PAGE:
After winning the Golden Globes and Critics’ Choice, Angela Bassett seemed poised to dominate the long awards season. Being industry awards, BAFTA and SAG were the real tests to the strength of her campaign—and her crippling losses at both meant her winning wasn’t a foregone conclusion. Still, I’m betting Bassett could summon support from the general membership of the Academy and rally voters who a) believe this is a deserved career tribute, and b) want to demolish Marvel snobbery. Speaking of career tributes, Jamie Lee Curtis is due one herself, but you’d have to go all the way back to a Streetcar Named Desire to find a film that swept three acting Oscars. But who knows? Bassett and Curtis splitting the career-tribute vote might give Kerry Condon a well-deserved opening.
BEST ORIGINAL SCREENPLAY
Will win: Martin McDonagh, The Banshees of Inisherin
Could win: Daniel Kwan and Daniel Scheinert, Everything Everywhere All at Once
Should win: Todd Field, Tár
Academy voters are always in the mood to spread the wealth, but there will always be that one movie that will go home empty-handed. This year, I’m betting it won’t be The Banshees of Inisherin, which racked up nine nominations—which means Oscar really, really liked it. In a category full of deserving nominees, this might be the one where the respected Martin McDonagh could get rewarded. Besides, The Banshees of Inisherin always felt like a film that stood on its writing and acting, not its direction. Alas, that means the handmaid left out in the cold will be Lydia Tár.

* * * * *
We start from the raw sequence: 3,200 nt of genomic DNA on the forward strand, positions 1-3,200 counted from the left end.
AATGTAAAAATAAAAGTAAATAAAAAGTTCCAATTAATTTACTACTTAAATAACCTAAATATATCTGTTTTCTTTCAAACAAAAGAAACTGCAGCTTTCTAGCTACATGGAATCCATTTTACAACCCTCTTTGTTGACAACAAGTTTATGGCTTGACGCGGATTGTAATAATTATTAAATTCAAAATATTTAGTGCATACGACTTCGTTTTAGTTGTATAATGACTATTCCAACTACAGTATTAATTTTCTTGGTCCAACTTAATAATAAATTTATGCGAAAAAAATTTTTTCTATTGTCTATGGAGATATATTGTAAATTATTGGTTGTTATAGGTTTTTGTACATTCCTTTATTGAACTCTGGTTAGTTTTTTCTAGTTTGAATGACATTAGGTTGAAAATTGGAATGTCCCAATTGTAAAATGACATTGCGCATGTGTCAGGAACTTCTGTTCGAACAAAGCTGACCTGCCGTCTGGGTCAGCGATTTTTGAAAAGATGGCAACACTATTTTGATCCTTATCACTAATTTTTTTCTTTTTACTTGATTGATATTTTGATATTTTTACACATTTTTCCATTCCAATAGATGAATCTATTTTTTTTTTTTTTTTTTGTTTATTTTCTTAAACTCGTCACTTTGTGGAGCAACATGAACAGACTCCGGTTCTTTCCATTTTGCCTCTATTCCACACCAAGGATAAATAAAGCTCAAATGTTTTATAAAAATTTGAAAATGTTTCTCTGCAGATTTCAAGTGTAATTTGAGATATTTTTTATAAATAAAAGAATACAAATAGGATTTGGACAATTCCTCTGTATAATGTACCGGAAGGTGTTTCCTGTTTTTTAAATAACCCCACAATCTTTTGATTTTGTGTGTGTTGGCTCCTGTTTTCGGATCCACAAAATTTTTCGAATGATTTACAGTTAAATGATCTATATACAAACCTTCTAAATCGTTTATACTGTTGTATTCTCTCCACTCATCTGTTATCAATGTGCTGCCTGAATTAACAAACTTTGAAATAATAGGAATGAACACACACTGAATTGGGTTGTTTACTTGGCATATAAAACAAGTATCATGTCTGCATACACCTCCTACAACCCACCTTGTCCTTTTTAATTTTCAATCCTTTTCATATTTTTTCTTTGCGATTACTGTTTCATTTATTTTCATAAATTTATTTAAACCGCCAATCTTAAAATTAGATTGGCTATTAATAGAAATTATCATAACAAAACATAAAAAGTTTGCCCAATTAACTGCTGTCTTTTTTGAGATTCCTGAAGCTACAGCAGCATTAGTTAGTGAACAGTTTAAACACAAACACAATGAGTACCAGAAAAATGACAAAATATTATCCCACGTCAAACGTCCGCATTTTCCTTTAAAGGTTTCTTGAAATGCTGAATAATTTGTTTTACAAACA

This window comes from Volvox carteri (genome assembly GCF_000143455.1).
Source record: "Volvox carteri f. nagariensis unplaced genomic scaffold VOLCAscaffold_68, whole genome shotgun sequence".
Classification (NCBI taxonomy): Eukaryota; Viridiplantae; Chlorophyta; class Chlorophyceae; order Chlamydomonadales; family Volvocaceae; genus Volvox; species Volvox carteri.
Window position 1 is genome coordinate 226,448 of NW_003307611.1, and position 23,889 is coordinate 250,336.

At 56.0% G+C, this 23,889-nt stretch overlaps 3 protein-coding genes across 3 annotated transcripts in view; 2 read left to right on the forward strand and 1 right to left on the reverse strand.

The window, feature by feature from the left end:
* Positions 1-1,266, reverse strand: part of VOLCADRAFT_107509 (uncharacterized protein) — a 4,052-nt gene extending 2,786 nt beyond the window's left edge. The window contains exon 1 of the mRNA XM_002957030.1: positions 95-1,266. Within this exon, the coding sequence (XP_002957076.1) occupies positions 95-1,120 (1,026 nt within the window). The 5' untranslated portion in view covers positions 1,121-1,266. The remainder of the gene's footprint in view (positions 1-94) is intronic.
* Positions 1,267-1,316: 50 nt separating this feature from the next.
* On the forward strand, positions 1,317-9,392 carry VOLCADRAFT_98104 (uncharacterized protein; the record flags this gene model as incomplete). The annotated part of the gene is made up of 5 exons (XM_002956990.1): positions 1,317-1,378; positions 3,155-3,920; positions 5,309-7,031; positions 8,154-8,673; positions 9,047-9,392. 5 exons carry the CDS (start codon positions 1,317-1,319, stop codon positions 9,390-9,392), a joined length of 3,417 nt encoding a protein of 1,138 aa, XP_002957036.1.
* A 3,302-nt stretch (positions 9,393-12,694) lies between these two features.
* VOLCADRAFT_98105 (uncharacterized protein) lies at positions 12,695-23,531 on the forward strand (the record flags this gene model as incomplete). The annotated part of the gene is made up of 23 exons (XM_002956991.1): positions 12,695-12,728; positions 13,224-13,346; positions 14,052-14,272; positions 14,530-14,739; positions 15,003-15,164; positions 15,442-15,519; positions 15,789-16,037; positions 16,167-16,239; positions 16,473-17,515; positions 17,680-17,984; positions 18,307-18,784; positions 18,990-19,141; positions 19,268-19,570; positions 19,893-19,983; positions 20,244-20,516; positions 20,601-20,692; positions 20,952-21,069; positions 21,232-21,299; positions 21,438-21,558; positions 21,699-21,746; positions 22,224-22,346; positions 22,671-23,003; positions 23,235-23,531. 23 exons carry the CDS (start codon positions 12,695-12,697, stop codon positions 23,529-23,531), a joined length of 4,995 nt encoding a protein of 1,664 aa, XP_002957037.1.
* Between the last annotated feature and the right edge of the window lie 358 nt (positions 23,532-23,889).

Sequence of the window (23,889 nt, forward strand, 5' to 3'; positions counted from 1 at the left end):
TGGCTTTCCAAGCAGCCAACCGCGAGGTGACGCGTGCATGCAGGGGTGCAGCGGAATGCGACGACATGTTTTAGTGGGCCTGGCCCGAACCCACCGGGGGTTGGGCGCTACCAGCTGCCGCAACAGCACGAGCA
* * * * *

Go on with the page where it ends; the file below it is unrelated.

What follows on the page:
BEST ADAPTED SCREENPLAY
Will win: Sarah Polley, Women Talking
Could win: Lesley Patterson & Ian Stokell and Edward Berger, All Quiet on the Western Front
Should win: Sarah Polley, Women Talking
Glass Onion: A Knives Out Mystery and Living are both Oscar orphans. Top Gun: Maverick may have been supreme entertainment, but its writing isn’t exactly Shakespeare. That leaves Women Talking and All Quiet on the Western Front to duke it out. But while Women Talking was divisive, there are foundational cracks in All Quiet’s script that can’t be ignored. So why not reward the script that tackled a social malaise in a compelling way and is, well, literally all dialogue?
BEST INTERNATIONAL FEATURE FILM
Will win: All Quiet on the Western Front, Germany
Could win: Argentina, 1985, Argentina
Should win: Eo, Poland
Nine nominations including best picture means Edward Berger’s adaptation of Erich Maria Remarque’s classic World War I novel is taking home this prize. Argentina will have to settle for the victory of being nominated.
BEST ANIMATED FEATURE FILM
Will win: Guillermo del Toro’s Pinocchio
Could win: Marcel the Shell with Shoes on
Should win: Marcel the Shell with Shoes on
When Guillermo del Toro premiered this lavishly animated, stop-motion feature on Netflix—and look, it illustrates the dangers of fascism, too!—it seemed like a done deal. But my heart beats for the lo-fi charms of A24’s Marcel the Shell with Shoes On, which is just as innovative and inventive as del Toro’s Pinocchio, but is instead infused with the warm fuzzies.